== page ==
X-rays are a form of electromagnetic radiation, a type of energy that travels in waves. They have a shorter wavelength and higher frequency than visible light. X-rays are commonly used in medical imaging to create images of the inside of the body. They pass through soft tissues but are absorbed by denser materials, such as bones, creating a contrast that forms an image.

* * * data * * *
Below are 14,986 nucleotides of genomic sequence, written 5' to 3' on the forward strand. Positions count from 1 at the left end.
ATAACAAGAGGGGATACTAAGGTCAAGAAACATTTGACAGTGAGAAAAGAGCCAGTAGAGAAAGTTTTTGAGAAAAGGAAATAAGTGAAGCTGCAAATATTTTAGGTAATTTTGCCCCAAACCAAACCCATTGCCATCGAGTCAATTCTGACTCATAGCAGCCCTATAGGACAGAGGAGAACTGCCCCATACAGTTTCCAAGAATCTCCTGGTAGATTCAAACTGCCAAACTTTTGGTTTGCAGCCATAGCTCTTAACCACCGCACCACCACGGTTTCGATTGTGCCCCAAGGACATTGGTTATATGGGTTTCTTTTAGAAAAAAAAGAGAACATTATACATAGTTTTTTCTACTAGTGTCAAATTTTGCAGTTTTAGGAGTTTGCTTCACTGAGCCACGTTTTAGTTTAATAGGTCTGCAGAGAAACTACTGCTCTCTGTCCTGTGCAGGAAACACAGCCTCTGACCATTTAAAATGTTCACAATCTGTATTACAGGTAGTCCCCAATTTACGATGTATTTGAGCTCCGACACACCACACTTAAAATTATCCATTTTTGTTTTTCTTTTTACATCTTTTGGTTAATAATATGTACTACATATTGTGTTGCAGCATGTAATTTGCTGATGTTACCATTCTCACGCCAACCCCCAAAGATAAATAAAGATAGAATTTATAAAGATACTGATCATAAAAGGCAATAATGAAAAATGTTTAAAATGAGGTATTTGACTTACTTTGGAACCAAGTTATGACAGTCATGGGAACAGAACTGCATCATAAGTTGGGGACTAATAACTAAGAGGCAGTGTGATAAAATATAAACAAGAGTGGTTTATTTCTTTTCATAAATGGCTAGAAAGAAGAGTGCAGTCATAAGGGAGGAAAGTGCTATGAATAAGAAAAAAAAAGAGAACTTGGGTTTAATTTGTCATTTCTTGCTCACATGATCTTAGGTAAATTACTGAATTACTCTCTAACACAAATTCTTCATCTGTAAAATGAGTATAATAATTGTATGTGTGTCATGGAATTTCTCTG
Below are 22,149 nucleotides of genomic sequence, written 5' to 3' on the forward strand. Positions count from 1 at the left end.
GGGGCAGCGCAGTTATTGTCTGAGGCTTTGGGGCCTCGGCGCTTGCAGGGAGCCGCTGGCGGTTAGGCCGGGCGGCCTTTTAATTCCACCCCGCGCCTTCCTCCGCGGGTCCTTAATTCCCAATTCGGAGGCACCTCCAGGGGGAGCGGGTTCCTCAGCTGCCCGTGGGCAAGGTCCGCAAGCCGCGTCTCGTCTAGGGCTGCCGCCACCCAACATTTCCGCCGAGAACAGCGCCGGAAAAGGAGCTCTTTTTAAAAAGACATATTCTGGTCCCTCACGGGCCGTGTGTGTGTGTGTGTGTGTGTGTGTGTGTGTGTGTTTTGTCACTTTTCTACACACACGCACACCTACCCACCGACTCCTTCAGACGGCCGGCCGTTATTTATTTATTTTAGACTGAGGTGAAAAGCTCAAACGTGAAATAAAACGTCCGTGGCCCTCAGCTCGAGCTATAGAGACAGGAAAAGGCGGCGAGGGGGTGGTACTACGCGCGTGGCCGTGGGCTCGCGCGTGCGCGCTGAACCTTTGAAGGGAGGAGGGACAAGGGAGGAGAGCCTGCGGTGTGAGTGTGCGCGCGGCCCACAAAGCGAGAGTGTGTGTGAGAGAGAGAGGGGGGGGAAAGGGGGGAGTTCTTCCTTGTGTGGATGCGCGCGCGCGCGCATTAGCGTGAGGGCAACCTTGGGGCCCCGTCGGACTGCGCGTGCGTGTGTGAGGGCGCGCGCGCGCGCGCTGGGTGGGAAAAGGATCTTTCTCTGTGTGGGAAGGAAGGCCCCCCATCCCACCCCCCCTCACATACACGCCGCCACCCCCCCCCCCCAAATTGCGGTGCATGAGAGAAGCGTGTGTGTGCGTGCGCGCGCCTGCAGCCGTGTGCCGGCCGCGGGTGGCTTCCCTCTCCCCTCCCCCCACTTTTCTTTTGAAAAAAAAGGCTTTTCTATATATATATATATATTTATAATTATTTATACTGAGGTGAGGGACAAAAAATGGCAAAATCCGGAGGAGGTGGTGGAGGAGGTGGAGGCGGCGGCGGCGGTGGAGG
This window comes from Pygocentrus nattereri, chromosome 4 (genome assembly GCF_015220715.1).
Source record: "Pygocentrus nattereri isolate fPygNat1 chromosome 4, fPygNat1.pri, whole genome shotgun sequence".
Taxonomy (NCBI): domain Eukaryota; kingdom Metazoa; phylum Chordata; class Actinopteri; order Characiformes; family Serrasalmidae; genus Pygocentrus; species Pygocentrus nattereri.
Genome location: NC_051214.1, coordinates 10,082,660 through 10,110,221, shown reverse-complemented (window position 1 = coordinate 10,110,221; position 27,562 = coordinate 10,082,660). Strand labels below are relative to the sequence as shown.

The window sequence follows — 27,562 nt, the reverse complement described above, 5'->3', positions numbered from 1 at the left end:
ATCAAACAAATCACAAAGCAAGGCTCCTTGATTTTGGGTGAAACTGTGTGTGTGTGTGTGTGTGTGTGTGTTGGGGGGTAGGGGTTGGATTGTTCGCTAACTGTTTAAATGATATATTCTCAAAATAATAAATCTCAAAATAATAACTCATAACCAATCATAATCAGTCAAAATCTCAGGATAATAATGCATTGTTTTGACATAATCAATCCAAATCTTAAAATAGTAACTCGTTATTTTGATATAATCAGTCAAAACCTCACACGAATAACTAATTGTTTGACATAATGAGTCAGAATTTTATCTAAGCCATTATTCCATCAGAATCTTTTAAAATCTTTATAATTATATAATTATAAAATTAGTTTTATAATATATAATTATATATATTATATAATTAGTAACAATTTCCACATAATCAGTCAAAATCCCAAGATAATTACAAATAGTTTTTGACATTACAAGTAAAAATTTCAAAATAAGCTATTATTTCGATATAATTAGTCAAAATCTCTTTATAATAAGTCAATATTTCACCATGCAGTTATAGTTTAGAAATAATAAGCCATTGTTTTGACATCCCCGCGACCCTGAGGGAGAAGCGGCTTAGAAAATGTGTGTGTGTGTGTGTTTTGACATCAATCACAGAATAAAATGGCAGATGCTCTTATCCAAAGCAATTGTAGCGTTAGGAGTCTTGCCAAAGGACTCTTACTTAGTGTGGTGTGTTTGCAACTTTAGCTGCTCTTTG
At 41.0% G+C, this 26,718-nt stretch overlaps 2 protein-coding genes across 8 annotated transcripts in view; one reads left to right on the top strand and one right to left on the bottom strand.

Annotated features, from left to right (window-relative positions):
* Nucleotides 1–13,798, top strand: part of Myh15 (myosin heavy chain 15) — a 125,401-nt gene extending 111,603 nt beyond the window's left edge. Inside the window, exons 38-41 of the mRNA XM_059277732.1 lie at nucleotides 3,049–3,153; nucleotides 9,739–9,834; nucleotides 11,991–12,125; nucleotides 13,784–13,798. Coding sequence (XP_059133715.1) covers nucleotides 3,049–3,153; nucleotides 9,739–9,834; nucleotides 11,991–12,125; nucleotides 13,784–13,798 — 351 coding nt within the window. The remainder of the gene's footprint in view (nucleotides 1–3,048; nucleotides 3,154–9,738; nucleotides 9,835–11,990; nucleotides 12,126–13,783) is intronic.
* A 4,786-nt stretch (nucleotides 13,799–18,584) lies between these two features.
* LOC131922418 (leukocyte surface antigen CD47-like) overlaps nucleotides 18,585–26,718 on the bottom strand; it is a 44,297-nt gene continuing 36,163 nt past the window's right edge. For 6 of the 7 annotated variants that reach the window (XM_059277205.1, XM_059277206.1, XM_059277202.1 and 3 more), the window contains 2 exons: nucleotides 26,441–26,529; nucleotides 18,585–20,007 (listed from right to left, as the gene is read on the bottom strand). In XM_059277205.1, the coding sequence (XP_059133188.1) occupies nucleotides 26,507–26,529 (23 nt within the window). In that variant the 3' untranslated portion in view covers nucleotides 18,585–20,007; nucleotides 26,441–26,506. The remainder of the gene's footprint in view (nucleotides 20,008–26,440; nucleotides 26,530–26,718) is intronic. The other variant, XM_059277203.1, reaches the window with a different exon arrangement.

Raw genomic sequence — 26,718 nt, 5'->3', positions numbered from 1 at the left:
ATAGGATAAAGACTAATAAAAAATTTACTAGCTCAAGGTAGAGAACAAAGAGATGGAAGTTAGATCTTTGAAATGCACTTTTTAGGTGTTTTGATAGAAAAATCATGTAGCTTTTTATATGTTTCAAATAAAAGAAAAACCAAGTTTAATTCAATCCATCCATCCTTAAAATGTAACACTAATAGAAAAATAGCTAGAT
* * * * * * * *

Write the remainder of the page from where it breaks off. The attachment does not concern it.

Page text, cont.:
X-ray imaging helps in diagnosing fractures, infections, tumors, and other conditions. Additionally, X-rays have applications in various fields beyond medicine, including airport security, industrial inspection, and scientific research. Despite their usefulness, exposure to high doses of X-rays can be harmful, so their usage is carefully controlled and limited in medical and other settings to minimize potential health risks.« Back to Glossary Index